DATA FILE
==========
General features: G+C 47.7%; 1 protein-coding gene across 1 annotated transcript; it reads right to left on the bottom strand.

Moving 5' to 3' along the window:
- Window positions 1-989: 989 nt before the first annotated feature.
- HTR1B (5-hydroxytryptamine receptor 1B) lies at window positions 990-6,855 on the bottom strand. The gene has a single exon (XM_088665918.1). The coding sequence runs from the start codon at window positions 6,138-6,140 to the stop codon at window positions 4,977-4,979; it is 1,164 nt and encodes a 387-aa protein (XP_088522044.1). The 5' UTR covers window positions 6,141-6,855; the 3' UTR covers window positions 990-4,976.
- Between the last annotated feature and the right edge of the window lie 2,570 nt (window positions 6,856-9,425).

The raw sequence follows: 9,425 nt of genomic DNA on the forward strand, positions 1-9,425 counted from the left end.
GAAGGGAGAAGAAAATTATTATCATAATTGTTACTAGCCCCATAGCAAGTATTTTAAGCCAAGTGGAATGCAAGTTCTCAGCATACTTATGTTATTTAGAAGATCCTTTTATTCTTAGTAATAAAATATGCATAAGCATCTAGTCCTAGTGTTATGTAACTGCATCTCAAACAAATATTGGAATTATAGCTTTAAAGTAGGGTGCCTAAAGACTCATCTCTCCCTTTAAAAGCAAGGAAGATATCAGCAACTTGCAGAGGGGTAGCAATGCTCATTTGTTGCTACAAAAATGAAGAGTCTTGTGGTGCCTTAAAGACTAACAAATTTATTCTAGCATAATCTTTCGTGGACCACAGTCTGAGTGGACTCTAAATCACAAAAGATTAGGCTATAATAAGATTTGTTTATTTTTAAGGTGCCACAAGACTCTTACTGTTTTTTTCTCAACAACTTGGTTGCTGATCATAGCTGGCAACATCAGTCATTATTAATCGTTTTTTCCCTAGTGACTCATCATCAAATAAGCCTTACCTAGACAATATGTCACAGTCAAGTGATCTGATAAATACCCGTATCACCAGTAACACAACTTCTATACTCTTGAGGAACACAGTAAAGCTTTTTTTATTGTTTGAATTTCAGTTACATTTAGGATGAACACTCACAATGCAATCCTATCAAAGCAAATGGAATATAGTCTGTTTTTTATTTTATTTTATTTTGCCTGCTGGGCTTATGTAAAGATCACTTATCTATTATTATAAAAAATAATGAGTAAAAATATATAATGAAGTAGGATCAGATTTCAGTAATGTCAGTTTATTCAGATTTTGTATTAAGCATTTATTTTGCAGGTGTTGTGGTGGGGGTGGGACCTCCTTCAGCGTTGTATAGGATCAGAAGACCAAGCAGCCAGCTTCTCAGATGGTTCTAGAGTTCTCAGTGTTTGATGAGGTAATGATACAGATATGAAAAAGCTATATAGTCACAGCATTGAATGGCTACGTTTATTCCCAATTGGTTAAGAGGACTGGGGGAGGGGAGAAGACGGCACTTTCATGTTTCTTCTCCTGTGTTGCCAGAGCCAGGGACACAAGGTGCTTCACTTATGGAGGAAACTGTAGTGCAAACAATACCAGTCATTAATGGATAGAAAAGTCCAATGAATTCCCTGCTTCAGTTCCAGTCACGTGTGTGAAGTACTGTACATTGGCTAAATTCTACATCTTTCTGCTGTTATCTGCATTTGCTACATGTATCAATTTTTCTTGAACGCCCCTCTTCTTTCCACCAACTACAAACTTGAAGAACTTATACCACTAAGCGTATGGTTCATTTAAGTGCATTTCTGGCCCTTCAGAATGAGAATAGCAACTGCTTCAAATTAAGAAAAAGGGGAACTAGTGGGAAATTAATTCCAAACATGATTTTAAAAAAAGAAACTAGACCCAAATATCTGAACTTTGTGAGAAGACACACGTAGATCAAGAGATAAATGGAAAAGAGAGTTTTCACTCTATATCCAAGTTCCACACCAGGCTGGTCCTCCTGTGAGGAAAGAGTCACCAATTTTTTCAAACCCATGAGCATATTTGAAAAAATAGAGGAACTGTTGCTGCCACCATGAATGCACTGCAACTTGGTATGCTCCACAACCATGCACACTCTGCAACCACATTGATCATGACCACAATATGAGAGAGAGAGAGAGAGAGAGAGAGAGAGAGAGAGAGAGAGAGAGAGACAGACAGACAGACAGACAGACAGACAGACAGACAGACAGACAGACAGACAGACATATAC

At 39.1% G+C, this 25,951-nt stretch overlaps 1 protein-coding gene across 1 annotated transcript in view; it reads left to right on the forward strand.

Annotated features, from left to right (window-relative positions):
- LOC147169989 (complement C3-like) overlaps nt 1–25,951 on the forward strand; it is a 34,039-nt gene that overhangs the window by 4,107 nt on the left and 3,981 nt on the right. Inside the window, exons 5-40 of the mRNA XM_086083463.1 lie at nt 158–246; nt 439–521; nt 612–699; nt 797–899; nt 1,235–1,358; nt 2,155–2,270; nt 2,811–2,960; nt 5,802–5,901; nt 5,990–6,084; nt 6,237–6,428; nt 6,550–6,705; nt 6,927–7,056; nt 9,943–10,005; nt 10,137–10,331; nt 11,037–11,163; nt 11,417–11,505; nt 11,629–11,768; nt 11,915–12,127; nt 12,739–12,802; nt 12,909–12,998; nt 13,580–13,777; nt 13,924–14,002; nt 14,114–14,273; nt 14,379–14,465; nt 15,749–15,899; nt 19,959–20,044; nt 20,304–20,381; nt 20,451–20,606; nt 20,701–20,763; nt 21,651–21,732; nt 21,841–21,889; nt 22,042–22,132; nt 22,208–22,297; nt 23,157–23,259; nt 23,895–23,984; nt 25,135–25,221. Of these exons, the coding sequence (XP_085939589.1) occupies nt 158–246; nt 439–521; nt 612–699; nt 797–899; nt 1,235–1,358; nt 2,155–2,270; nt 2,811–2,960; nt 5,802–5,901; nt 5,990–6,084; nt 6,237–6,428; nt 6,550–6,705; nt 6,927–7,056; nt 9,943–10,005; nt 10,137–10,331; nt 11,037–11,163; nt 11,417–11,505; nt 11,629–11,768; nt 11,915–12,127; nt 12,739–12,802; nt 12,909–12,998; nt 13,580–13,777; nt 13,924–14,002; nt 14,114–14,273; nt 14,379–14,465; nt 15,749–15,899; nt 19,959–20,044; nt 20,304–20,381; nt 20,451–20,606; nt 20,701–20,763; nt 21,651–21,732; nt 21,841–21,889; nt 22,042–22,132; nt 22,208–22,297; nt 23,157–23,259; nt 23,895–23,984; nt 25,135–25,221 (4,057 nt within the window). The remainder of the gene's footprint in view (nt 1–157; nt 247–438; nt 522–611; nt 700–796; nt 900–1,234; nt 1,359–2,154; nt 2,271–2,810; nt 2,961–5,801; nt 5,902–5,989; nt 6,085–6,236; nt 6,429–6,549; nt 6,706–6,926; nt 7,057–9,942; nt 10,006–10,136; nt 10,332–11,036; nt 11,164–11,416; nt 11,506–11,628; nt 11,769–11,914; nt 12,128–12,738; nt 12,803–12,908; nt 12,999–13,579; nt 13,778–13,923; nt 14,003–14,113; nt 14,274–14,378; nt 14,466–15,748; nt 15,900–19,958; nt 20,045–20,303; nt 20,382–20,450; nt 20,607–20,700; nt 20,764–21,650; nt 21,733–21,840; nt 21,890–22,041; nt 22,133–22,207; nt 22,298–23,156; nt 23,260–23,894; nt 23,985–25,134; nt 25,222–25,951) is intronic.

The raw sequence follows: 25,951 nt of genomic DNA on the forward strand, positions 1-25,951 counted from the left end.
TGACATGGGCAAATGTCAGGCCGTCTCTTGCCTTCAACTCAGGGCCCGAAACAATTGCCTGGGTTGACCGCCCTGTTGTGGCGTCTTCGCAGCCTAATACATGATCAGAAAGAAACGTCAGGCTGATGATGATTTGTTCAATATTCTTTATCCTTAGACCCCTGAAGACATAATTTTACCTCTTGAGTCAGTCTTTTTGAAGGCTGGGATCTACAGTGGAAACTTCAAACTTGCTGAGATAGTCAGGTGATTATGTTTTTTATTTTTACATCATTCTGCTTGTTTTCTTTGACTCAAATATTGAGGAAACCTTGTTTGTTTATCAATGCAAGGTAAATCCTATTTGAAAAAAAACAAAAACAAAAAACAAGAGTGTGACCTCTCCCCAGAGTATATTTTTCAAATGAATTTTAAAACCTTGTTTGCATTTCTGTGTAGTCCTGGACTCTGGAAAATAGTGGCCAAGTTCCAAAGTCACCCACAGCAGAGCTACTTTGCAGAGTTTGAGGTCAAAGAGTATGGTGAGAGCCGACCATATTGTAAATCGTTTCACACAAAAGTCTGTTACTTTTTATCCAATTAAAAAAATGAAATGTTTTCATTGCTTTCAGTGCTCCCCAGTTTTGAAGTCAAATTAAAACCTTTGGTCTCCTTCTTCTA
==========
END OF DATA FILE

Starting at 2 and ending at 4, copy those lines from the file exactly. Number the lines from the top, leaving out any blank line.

Moving 5' to 3' along the window:
- Window positions 1-989: 989 nt before the first annotated feature.
- HTR1B (5-hydroxytryptamine receptor 1B) lies at window positions 990-6,855 on the bottom strand. The gene has a single exon (XM_088665918.1). The coding sequence runs from the start codon at window positions 6,138-6,140 to the stop codon at window positions 4,977-4,979; it is 1,164 nt and encodes a 387-aa protein (XP_088522044.1). The 5' UTR covers window positions 6,141-6,855; the 3' UTR covers window positions 990-4,976.